Tom McNally. Photo by John Moore. The influence my dad has had on me is immeasurable. Something I’ve learned from him all these years is to choose stories that move us in a big way: Stories that must be told. Maybe it’s the Irish in us…

My dad chooses stories of people going through the impossible, yet by watching their struggle, the audience leaves the theatre feeling hopeful and courageous to take on challenges in their own lives. These are the stories that Tom McNally chose to share at LTR over 28 summers.

There was not a dry eye in the house as we watched M’Lynn lose her daughter much too early in Steel Magnolias. We admired the strength of Henry Kissinger as he stood up to the most powerful man in the world in the midst of the Watergate hearings in Nixon’s Nixon. We contemplated our complex relationships with our own parents in the final chapter of their lives in On Golden Pond. I watched as my dad experienced a small bit of healing as he directed stories very close to his life growing up. The hilarious family struggling to make ends meet in Over the Tavern poked fun at growing up Catholic in the 1950s, but also looked beyond the Father Knows Best façade to the dark and scary truths of an alcoholic father.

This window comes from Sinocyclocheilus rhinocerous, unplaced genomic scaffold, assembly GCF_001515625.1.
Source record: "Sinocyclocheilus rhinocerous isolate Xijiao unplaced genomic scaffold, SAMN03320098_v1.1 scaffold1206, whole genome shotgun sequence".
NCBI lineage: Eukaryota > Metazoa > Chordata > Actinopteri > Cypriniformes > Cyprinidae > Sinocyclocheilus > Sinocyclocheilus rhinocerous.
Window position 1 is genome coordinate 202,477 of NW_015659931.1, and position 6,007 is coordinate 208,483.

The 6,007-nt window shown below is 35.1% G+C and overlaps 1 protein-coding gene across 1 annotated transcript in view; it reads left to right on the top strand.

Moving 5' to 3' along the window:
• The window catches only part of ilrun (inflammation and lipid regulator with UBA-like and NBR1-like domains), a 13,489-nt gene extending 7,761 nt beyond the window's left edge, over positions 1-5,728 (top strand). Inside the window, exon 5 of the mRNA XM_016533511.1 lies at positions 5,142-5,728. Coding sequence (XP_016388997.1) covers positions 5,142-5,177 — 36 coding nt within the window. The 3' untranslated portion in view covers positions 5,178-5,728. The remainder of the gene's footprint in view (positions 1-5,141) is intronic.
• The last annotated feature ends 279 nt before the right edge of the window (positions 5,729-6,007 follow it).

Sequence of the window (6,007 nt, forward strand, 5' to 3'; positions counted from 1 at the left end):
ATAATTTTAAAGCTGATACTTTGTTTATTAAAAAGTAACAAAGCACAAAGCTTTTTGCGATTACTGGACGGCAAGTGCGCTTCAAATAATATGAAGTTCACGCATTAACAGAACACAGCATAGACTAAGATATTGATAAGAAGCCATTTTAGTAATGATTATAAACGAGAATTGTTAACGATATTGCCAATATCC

These moments and many more are the stuff of legend.

I am honored to help celebrate the amazing contributions of my dad. Because of his tireless dedication and amazing artistic vision, Little Theatre of the Rockies continues to be a theatre that tells stories that bring us together as a community to question, analyze and celebrate the human experience.

About Our Guest Columnist: